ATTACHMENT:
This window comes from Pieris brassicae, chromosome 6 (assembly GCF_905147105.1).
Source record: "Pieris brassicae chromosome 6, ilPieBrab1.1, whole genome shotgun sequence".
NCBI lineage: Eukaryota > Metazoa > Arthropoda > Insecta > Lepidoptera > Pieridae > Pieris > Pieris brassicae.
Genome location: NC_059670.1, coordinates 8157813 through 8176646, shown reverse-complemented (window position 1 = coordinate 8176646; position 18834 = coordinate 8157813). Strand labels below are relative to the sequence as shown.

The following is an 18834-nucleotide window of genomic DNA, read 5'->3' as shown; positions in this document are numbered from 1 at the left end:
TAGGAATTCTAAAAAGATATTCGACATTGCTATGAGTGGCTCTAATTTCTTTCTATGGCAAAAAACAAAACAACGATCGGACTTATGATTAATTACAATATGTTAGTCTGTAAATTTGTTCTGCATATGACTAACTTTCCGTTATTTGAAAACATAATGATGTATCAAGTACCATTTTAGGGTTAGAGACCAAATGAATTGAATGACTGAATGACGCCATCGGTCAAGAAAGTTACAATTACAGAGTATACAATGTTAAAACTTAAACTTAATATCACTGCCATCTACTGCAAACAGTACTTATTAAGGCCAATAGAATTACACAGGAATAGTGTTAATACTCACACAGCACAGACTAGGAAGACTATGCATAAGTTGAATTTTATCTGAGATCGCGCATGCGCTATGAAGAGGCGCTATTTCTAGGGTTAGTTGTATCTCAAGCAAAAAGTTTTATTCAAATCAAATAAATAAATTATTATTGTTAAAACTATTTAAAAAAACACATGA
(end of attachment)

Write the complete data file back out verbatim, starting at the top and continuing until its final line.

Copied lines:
This window comes from Pieris brassicae, chromosome 6 (assembly GCF_905147105.1).
Source record: "Pieris brassicae chromosome 6, ilPieBrab1.1, whole genome shotgun sequence".
NCBI lineage: Eukaryota > Metazoa > Arthropoda > Insecta > Lepidoptera > Pieridae > Pieris > Pieris brassicae.
Genome location: NC_059670.1, coordinates 8157813 through 8176646, shown reverse-complemented (window position 1 = coordinate 8176646; position 18834 = coordinate 8157813). Strand labels below are relative to the sequence as shown.

The following is an 18834-nucleotide window of genomic DNA, read 5'->3' as shown; positions in this document are numbered from 1 at the left end:
TAGGAATTCTAAAAAGATATTCGACATTGCTATGAGTGGCTCTAATTTCTTTCTATGGCAAAAAACAAAACAACGATCGGACTTATGATTAATTACAATATGTTAGTCTGTAAATTTGTTCTGCATATGACTAACTTTCCGTTATTTGAAAACATAATGATGTATCAAGTACCATTTTAGGGTTAGAGACCAAATGAATTGAATGACTGAATGACGCCATCGGTCAAGAAAGTTACAATTACAGAGTATACAATGTTAAAACTTAAACTTAATATCACTGCCATCTACTGCAAACAGTACTTATTAAGGCCAATAGAATTACACAGGAATAGTGTTAATACTCACACAGCACAGACTAGGAAGACTATGCATAAGTTGAATTTTATCTGAGATCGCGCATGCGCTATGAAGAGGCGCTATTTCTAGGGTTAGTTGTATCTCAAGCAAAAAGTTTTATTCAAATCAAATAAATAAATTATTATTGTTAAAACTATTTAAAAAAACACATGA